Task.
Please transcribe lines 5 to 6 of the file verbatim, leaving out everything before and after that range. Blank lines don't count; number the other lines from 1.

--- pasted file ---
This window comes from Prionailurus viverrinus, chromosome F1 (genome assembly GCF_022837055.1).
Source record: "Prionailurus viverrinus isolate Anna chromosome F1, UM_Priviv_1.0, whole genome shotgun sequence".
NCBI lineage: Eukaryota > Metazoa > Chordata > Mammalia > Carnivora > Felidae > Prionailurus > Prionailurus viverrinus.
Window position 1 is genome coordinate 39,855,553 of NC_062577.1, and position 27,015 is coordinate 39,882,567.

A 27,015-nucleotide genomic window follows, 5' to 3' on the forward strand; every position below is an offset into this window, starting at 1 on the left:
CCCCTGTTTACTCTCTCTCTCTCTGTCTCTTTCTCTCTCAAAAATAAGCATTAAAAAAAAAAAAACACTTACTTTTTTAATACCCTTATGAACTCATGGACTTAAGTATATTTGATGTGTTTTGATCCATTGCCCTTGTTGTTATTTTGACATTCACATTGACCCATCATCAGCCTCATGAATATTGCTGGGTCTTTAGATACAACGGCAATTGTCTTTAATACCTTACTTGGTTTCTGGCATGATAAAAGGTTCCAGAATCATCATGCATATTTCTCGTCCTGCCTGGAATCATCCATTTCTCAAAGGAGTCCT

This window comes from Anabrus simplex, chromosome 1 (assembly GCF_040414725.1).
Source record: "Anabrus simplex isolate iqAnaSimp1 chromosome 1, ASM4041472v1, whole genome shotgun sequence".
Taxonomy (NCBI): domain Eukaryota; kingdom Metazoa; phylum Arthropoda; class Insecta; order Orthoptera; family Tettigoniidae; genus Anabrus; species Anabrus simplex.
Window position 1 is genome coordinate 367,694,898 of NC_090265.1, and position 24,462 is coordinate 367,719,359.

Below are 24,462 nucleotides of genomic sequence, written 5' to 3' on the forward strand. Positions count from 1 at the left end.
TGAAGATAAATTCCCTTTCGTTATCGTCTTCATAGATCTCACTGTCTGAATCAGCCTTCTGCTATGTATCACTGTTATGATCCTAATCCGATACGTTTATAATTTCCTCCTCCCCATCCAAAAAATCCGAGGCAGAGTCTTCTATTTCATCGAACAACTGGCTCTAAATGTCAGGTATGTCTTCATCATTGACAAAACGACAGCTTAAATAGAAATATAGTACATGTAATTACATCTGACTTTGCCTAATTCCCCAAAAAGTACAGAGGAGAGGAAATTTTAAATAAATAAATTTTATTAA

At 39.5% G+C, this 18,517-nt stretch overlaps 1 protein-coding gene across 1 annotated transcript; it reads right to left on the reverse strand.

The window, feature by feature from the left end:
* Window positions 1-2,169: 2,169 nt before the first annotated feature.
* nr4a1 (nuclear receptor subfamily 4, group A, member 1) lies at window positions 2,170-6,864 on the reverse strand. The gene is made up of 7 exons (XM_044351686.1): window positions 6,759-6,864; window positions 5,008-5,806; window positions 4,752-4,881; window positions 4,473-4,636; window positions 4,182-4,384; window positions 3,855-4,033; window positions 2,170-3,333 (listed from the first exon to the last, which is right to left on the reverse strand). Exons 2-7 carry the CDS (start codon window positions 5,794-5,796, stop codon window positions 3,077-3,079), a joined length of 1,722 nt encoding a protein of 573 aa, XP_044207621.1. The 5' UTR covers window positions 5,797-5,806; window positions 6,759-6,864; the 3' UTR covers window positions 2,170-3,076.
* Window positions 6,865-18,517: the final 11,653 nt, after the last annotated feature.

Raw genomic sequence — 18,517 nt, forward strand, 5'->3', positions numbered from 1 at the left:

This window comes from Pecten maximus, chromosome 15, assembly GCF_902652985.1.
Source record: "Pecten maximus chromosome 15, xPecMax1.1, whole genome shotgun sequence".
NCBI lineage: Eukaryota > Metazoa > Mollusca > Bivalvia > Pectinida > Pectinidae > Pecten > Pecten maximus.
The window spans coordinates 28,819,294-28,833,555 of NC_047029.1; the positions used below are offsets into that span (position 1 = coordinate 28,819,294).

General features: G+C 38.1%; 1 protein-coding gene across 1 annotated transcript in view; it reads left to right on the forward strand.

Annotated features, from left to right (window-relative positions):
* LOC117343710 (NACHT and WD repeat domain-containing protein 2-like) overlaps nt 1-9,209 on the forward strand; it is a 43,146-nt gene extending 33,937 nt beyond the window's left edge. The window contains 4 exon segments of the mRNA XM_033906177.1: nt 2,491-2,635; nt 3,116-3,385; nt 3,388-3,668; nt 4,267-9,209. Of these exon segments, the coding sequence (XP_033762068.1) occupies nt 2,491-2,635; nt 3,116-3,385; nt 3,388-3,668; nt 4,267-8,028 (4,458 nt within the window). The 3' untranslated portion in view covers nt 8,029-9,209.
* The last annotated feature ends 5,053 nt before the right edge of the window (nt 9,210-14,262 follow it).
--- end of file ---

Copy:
A 27,015-nucleotide genomic window follows, 5' to 3' on the forward strand; every position below is an offset into this window, starting at 1 on the left:
CCCCTGTTTACTCTCTCTCTCTCTGTCTCTTTCTCTCTCAAAAATAAGCATTAAAAAAAAAAAAACACTTACTTTTTTAATACCCTTATGAACTCATGGACTTAAGTATATTTGATGTGTTTTGATCCATTGCCCTTGTTGTTATTTTGACATTCACATTGACCCATCATCAGCCTCATGAATATTGCTGGGTCTTTAGATACAACGGCAATTGTCTTTAATACCTTACTTGGTTTCTGGCATGATAAAAGGTTCCAGAATCATCATGCATATTTCTCGTCCTGCCTGGAATCATCCATTTCTCAAAGGAGTCCT